(Reuters) - Turkey’s parliament approved on Thursday a sweeping ban on smoking in bars and restaurants.
The ban will be implemented in full 18 months after President Abdullah Gul has signed it into law.
The move comes hard on the heels of similar bans this week by France and Germany. Many other members of the European Union, which Turkey hopes to join, have also outlawed smoking in enclosed public places.
Ireland imposed the world’s first nationwide ban on smoking in the workplace in 2004. U.S. states, including Florida and California, have had similar bans since 2003.
In November 2004, Bhutan became the first country to ban tobacco sales entirely.
Here is a factbox on some other countries that have banned smoking in some form in the past year.
— Hong Kong: Imposes a ban on smoking in all indoor workplaces, as well as restaurants, parks and beaches. However, bars, nightclubs and mahjong parlors are exempt until 2009.
— Belgium: A law comes into effect banning smoking in restaurants and other places where food is served, but it is allowed in bars, cafes, etc. mainly serving drinks. These places must have ventilation installed as long as they are at least 50 sq meters in area. Belgium had banned smoking in the workplace.
— Lithuania: Smoking is banned in bars, restaurants, cafes, clubs, discotheques and, from January 2008, other public places.
— France: Smoking is not allowed in most public places including schools, hospitals and youth centers.
- Wales: Becomes the second country in the United Kingdom to ban smoking in enclosed public spaces.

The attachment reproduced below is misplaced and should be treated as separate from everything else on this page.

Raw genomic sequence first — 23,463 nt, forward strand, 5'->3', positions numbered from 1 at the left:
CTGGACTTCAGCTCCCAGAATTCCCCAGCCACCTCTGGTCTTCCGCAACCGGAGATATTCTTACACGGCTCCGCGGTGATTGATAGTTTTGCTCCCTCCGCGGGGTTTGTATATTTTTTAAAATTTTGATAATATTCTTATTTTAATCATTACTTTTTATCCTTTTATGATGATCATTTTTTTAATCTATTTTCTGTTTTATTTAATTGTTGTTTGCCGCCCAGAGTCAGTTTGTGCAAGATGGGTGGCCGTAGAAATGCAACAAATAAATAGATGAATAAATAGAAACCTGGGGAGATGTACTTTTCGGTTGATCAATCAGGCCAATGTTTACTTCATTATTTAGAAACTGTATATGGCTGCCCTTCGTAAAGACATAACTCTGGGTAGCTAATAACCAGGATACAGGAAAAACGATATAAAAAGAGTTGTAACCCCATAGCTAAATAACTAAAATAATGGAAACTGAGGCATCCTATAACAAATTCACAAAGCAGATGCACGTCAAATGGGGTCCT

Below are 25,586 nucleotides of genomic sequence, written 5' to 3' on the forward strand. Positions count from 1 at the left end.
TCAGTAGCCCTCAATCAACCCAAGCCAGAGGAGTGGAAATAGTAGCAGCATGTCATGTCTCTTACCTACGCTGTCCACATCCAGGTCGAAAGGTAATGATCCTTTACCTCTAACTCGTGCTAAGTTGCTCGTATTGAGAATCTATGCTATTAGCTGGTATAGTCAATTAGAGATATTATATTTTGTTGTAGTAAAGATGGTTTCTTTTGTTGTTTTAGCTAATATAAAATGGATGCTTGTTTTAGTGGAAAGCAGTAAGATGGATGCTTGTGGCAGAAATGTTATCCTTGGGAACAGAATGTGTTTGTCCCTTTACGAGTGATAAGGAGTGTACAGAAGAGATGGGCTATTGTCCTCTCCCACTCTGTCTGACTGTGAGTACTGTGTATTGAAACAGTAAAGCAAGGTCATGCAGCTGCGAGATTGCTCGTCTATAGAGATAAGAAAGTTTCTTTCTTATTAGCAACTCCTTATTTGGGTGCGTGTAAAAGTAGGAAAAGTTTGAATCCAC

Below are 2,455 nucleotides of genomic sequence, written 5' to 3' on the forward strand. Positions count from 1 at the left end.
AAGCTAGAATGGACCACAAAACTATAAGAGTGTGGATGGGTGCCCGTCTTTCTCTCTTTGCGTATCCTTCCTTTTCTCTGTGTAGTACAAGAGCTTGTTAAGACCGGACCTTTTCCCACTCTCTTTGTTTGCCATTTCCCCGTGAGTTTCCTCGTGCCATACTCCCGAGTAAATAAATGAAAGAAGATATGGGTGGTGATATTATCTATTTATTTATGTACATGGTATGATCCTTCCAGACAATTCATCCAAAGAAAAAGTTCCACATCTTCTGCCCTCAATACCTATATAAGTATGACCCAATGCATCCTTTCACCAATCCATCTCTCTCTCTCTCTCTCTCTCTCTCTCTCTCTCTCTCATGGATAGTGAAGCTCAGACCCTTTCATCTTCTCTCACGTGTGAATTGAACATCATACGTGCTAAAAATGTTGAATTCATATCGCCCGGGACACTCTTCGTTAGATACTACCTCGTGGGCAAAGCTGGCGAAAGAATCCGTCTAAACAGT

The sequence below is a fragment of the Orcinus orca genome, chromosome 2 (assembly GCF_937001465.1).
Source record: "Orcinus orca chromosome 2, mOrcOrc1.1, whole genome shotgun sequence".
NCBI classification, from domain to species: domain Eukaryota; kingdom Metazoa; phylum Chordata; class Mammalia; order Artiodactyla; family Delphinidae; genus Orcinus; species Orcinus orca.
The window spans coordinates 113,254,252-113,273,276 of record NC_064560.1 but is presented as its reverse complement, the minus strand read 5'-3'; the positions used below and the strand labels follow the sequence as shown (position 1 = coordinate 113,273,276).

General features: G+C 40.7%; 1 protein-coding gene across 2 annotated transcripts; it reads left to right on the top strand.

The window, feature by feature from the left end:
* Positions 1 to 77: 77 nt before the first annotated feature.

— Northern Ireland: Smokers face fines if they light up in pubs, offices and other indoor public places after a smoking ban came into force.
— Portugal: Parliament approves a law banning smoking in almost all indoor public places.
— Dubai: A ban on smoking in government buildings, schools and colleges is first step in plan to prohibit smoking throughout the Gulf Arab trade and tourism hub by end-2009.
- Finland and Iceland ban smoking in restaurants, cafes and bars. Estonia starts a ban on smoking in bars, restaurants, coffee shops and nightclubs.
— England: A smoking ban in public places comes into effect.
— Australia: A smoking ban takes effect at pubs and clubs in the two most populous states, New South Wales and Victoria.
— Germany: Lower Saxony and Baden-Wuerttemberg in the west and Mecklenburg-Western Pomerania in the east become the first states to ban smoking in public places. The other 13 have pledged to introduce bans by next year.
— Denmark: Implements a ban on smoking in restaurants, bars, public transport and private and public workplaces. Exemptions to the law are small bars (under 40 meters square) and offices that have special filtration systems installed.
— Germany: From January 1 smoking will be banned in pubs and restaurants in 11 of Germany’s 16 states — exemptions given only to those with separate closed-off rooms.
— France: Smoking in shops, offices and other public places has been banned since February, but a special exemption for bars and cafes was in place until January 1, 2008.
— Turkey passes law to ban smoking in bars, cafes, restaurants and other public places. It will be implemented in full 18 months after the president has signed it into law.
Writing by David Cutler, London Editorial Reference Unit;